Tag Archives: urban farming

Lammas 2015 NON-Pictorial Garden Update

Yeah, I didn’t take pictures this time.
Or, rather, I’ve got a shot of my one yellow zucchini (or crook-neck – whatever summer squash I managed to dig in there), but that’s about it. It’s a lovely zucchini. It finished ripening indoors,though, and now that it’s a lovely deep-mustardy colour, I think it’s ready to be thinly sliced and sautteed with a boat worth of butter and a lot of our cherry tomatoes.
The sad thing is that there’s a good chance it’ll be our only one.
I know, right? Only one zucchini??? How is that even possible?
Oh, let me tell you: It’s possible.
I’m resigning myself to a very limitted squash-family harvest this year. I read, long before I actually planted anything, that squash plants need a good 18″-24″ of soil to dig their roots into if they’re going to get strong and do their vining, prolifically-fruiting thing. My garden beds are one 12″ deep.
So maybe it’s not surprising that they’re not doing so well.
Still, I live in hope and check my blossoms for any that look like turning into fruit. Next year, I’ll be ammending my raised beds – and adding extra depth to them, so that stuff like squash and our valient rhubarb can really get their roots dug in well.
At least I’m doing well (ish) in the tomato department. I pulled about 45 tomatoes off the vines today. No, yes, they are miniature tomatoes. But that’s fine by me. While I’d have been happier to be pulling in 30 full-sized sauce tomatoes (as opposed to half a dozen frequently-on-the-small-side sauce tomatoes) every other day, I’ll take what I can manage.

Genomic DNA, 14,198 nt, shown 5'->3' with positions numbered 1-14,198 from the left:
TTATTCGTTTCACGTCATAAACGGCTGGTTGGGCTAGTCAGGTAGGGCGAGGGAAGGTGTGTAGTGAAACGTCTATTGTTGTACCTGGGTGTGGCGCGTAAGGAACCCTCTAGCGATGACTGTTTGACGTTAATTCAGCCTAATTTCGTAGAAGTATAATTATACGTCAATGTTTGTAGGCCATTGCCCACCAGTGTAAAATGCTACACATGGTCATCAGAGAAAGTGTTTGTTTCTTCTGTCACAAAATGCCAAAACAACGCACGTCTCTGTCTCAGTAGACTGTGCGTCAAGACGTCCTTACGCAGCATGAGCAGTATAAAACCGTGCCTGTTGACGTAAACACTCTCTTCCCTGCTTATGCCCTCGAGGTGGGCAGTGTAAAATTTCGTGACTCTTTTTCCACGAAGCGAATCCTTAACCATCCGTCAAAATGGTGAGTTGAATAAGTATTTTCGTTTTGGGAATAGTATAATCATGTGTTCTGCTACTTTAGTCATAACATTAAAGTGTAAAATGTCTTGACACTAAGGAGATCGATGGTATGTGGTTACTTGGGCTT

My chard is looking beautiful – a bit of a relief, I don’t mind telling you – and I’ll have to go out and give it all a hair cut again in the next 24 hours, and put up another big bouquet or two in the freezer. (That’s one thing I’m reasonably sure we won’t run out of – the chard should stick around until Hallowe’en, maybe a tiny bit longer, but the kale will probably hold out into December, and that’s not counting the stuff I’ve put in the freezer).
I’ve decided to just “go with the flow” on the garden, this year, and go ahead a buy tomatoes and beans and such-like to preserve for the winter. I’ll be getting 20lbs of tomatoes about two weeks from now (along with a couple of pounds of nectarines, from the farmer’s market), and I’ve already preserved three cups worth of beans (some from the garden, most from the farmer’s market) as mustard-garlic-tumeric pickles, plus made Goblin Fruit Jam from some wild-harvested choke cherries (and black currants left over from last year). At least my vegetable garden will keep us in fresh veggies over the summer (and, by the looks of things, into the fall), plus provide lots of frozen greens for the winter time. That’s a lot, even if it’s not as much as I was hoping for.
Beyond that, while most of the beebalm and all of the daylilies and columbines are done, my front garden is chock full of Mystery Plant and borrage and morning glories and nasturtiums and wild (and invasive) creeping bell flower[1]. I would love to get some mallow flowers, black (or dark purple) hollyhocks, cornflowers, scilla, and black tulips in there next year (or this fall, as the case may be), but for now, I’m enjoying my heavy-on-the-pink garden and the bees that it brings my way[2].
Meliad the Birch Maiden